Star Oklahoma State running back Chuba Hubbard suggested Monday he may boycott the program after coach Mike Gundy was photographed wearing a T-shirt displaying the One America News Network, a far-right news channel that has been praised by President Donald Trump.
Gundy is seen in a photograph on Twitter wearing the shirt with the letters OAN. In a tweet responding to the photo, Hubbard said, “I will not stand for this. This is completely insensitive to everything going on in society, and it’s unacceptable. I will not be doing anything with Oklahoma State until things CHANGE.”
Hubbard, who is black, has been more active on social media since George Floyd, an unarmed black man, died in the custody of Minneapolis police while under the knee of a white officer. Hubbard has been supportive of protests around the world.
OSU President Burns Hargis also took to Twitter saying, "I hear and respect the concerns expressed by our black student-athletes. This is a time for unity of purpose to confront racial inequities and injustice. We will not tolerate insensitive behavior by anyone at Oklahoma State."
"This afternoon has been very disturbing. The tweets from the current and former players are of grave concern,” OSU Athletic Director Mike Holder said.
Mike Gundy took it upon himself to repair the relationship with Hubbard. Hubbard alongside Gundy shared a video to Twitter Monday evening saying "change is coming I promise you that."
Several current and former Oklahoma State athletes responded to Hubbard’s tweet with support. Current linebacker Amen Ogbongbemiga declared “I stand with him!” while former Cowboys running back Justice Hill, now with the Baltimore Ravens, tweeted: “OSU Athletics and University need major change. 100% support brotha.”
An Oklahoma State athletic department spokesman said, “We don’t have a comment at this time.”
In April, Gundy said in a conference call with reporters that the media has been too negative in its coverage of what he called the “Chinese virus.” He apologized a few days later.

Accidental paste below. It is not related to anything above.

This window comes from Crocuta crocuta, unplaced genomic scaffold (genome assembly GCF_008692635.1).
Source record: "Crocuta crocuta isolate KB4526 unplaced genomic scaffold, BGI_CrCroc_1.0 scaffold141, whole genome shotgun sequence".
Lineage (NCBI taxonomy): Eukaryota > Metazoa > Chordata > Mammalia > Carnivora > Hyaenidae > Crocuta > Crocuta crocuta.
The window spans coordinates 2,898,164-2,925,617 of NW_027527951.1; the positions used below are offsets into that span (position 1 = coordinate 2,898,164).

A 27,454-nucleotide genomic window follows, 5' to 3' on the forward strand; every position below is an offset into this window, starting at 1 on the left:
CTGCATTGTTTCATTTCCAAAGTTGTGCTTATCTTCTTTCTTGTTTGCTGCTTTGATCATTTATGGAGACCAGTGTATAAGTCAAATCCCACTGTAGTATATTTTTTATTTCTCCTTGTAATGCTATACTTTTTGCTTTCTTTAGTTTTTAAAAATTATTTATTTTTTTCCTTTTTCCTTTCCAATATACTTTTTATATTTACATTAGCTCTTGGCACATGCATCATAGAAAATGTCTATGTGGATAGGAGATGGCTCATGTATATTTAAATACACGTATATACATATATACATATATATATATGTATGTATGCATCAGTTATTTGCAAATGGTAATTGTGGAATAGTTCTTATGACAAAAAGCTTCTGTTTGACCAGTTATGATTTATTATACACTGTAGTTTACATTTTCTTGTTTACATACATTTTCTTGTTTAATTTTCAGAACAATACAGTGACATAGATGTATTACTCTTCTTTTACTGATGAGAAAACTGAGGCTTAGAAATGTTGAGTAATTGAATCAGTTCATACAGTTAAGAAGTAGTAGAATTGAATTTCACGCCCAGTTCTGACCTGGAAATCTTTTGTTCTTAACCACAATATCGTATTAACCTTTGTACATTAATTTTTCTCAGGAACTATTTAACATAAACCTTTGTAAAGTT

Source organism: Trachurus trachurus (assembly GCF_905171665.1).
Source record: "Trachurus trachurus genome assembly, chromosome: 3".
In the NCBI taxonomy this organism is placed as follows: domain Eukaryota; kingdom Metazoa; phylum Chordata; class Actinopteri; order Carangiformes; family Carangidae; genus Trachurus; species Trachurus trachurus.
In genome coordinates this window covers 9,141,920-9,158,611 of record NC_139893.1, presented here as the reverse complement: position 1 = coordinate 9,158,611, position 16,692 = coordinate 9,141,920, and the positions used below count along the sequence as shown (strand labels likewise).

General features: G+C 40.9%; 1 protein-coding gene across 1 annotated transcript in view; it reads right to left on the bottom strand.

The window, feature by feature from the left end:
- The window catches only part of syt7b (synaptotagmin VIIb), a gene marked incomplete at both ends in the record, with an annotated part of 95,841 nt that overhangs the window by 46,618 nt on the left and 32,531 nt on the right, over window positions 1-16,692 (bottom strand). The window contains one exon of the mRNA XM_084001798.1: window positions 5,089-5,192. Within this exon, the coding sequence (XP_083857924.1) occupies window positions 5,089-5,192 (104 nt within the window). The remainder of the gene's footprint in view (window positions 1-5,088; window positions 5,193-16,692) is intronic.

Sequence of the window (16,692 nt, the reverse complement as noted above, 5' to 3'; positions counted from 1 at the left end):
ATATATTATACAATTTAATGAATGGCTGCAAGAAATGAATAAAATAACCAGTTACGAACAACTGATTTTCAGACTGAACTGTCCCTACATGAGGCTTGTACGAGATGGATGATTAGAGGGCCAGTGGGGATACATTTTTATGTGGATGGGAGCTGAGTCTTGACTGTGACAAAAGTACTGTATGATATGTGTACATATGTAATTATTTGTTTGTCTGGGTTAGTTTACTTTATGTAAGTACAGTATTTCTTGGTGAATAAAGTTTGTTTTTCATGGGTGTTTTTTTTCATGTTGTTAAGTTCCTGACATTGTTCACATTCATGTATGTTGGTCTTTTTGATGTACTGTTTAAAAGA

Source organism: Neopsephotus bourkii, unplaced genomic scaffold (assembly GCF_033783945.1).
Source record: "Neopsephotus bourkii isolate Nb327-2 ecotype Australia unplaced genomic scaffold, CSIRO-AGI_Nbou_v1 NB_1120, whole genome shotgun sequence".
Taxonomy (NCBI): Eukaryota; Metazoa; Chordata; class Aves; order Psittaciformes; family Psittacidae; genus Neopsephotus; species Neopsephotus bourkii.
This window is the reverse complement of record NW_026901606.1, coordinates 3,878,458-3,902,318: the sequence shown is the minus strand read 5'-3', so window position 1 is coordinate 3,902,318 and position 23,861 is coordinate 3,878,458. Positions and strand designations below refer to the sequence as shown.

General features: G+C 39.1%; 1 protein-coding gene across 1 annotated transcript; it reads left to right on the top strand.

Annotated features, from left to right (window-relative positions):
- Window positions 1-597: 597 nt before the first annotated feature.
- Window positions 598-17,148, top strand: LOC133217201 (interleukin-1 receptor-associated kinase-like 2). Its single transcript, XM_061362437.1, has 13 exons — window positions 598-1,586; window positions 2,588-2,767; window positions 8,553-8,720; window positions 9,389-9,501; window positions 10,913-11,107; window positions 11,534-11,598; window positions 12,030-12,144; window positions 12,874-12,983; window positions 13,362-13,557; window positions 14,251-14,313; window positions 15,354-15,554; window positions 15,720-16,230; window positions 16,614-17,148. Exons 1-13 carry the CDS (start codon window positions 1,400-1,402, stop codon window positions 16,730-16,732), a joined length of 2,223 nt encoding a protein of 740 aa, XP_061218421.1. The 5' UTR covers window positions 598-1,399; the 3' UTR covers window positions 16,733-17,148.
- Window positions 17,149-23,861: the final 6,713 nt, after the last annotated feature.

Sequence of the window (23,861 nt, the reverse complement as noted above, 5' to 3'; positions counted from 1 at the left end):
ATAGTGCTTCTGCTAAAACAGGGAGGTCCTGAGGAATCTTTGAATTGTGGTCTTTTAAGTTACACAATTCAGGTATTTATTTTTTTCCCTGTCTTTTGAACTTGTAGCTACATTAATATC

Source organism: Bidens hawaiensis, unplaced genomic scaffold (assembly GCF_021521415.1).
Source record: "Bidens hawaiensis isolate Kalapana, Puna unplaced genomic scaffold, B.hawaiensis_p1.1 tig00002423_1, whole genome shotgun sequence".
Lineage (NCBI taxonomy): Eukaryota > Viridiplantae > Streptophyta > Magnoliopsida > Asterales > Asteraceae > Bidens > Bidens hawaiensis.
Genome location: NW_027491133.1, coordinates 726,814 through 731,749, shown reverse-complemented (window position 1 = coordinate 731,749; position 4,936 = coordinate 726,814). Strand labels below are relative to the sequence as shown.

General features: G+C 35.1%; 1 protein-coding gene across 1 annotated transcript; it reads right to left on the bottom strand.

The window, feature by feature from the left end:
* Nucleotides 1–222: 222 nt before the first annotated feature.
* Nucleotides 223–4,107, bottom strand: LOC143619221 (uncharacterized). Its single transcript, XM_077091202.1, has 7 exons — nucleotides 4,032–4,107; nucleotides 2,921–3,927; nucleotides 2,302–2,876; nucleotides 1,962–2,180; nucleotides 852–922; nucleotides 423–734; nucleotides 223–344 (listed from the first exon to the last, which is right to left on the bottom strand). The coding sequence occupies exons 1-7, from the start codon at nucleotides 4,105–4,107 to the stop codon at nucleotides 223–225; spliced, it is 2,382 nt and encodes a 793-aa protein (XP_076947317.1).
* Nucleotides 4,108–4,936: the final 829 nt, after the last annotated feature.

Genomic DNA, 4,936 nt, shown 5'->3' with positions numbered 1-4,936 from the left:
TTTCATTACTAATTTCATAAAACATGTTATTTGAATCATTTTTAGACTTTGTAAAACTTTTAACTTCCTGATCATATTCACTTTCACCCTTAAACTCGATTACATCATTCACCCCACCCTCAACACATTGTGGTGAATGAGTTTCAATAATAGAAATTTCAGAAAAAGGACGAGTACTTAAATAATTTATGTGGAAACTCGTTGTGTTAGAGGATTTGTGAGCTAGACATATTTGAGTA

“I have been made aware that comments from my press conference have offended some,” Gundy said in a statement. “It was never my intention to offend anyone and I apologize. My first priority is and will always be the student-athletes and doing what is best for the program and the university.”
In that same April interview, Gundy had pushed for a hasty re-opening of facilities, but Oklahoma State disagreed with his timetable. The school recently re-opened its facilities, only to have several players test positive for coronavirus. Ogbongbemiga said on Twitter that he tested positive after he attended a protest in Tulsa.
Gundy mentioned the Floyd situation in a statement on Twitter: “I’m thankful to be in an environment with Oklahoma State football and our Cowboy Culture where we respect each other. The 200 people in our family understand and appreciate diversity and have compassion for one another. I hope we replace the rage with respect and all come together.
Hubbard was NFL draft-eligible, but he chose to return to school. He was a first-team All-American and the AP Big 12 Offensive Player of the Year last season and finished eighth in the Heisman Trophy voting. His season total of 2,094 rushing yards was the second-best single-season total in school history, trailing only Barry Sanders’ 1988 Heisman season. We thank you for your understanding, support, and patience as we navigate this transition. Our continued focus now is to partner with each member on their journeys to a healthy and balanced life.